It is not until October that there is any correspondence from the Chronicle regarding the next game. It comes up in an article titled, "The U of U Foot-ball Team." The piece was basically a preseason article and it touched briefly on the next BYU game that was scheduled for November 14 and it "promises[d] to be a very close contest." ("The U of U Football Team," 1896)
In the same issue there is a very interesting article headlined, "Girls, Attention!" This article really dives into the idea of school spirit. This appears to almost be a subliminal spirit contest between Utah and BYU. G.M. Cheril writes, "The Provo girls not only turned out, but made a lively display of their college colors, and cheered their heroes on towards victory." (Cheril, 75) The writer added: "Girls, we can't afford to let the Provo maids outdo us in any respect." This very passionate cry to fellow students (women primarily) to rally the team, what one can say is like a very early call for something like The MUSS (The Mighty Utah Student Section).
The article about the second game appeared on November 17. The article was titled, "Victory! The Senior Eleven Wins in its First Contest. After a Hard Fought Battle the BYA is Defeated. Score, 6-0." This article started out much more descriptive about the events prior to the game. It showed much more pageantry, which is very common in modern college football. It speaks about the crowds showing up to the game, the flags being waved, and the college yells being shouted. And it seems that the article calls upon the women to show up to the game. "We are here forcibly reminded that U of U, co-eds were few and far between." ("Victory!" 86) And then it goes into a very lengthy summary of the game activities. There also was a very impressive recap on the game that spans multiple pages. And, of course, at the end of the article there is a financial summary: "The Athletic Association made about seventy-five dollars from the game." ("Victory!" 89) Again, money is becoming more of a central figure in collegiate athletics.
The December 1 issue of the Chronicle previewed the third and final game of the calendar year between Utah and BYU. It reported the results of the previous games and it also did something I had yet to see: it offered a prediction. "Next Saturday's game will decide, and we will say nothing until after that day, except to assert our confidence in Captain Kimball and his sturdy followers, and casually predict a score of not less than ten to nothing." ("U of U vs BYA," 122) The article also talks about transportation to Provo by train and that there is a special rate of $1.25, but only if 100 people traveled to Provo. And once again a rally cry: "Let all those who can go do so by all means and show the BYA people that we have a great reserve stock of enthusiasm and patriotism." ("U of U vs BYA," 122)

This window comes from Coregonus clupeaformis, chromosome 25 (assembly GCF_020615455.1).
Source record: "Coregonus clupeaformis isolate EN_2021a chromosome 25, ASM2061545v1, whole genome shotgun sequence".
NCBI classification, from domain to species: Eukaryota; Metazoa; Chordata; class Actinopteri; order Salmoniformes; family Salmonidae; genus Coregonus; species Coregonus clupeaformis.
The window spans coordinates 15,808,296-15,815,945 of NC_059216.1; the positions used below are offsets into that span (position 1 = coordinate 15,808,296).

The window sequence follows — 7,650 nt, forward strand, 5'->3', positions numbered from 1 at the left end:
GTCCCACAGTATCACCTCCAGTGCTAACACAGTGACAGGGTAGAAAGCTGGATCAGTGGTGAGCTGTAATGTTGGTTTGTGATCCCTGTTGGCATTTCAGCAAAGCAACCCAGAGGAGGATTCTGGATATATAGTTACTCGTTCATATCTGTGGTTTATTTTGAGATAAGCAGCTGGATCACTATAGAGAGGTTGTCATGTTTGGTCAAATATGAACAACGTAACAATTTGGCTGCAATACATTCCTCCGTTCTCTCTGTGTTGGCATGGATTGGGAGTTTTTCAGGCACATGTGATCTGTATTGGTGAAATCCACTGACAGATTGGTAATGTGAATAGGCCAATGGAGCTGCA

The history of the Utah/BYU rivalry is an old and rich one, one that dates from the first game in April 1896. From that point to the point that it has reached today is remarkable. It started with only a couple mentions in the major papers (primarily The Salt Lake Tribune) to being front-page news in modern times. And that, coupled with the advent of television and the Internet, makes it a multimedia blitz now. But when you look at the articles within the Chronicle, sportswriting itself has not changed all that much. There is analysis of the game - play-by-play. There is news surrounding the game. The Chronicle dealt not only with the fight but also travel, school spirit, as well as financial information around the games and the Athletic Association. Those are all things you see today when it comes to sports coverage. I would say the main difference with media of yesteryear and today would be just the amount of it when it comes to sports coverage, including the local rivalry. The media coverage of the rivalry today has really taken it to the next level, not just locally but nationally as well. Utah versus BYU is now a national rivalry. It has taken both programs to unseen heights. The rivalry itself has evolved. Starting in the early years with Utah dominating, to BYU taking control in the 1970s through the early 1990s, to once again Utah gaining control and it now becoming much more balanced overall, even if currently Utah has won seven of the last ten match-ups. The passion behind this rivalry is very rare. It has a state (Utah) versus church (BYU) aspect to it. The fans don't like each other and the players don't like each other. And as of today it is at an all-time high.
For fans of this rivalry, they better enjoy the matchup this coming September at Rice-Eccles Stadium - because it may be the beginning of the end of the rivalry - at least as we know it.
- The Daily Utah Chronicle, December 8, 1896, 148.
- The Daily Utah Chronicle, December 8, 1896, 130.
- The Daily Utah Chronicle, November 11, 1896, 69.
- The Daily Utah Chronicle, April 21, 1896, 371-373.
- "At Last," The Daily Utah Chronicle, December 8, 1896, 134-136.
- G. Cheril, "Girls, Attention!" The Daily Utah Chronicle, November 11, 1896, 75.
- I. Haslett, "Twelve to Four: To This Time the Provo
- Giants Go Down," The Daily Utah Chronicle, April 8, 1896, 353-355.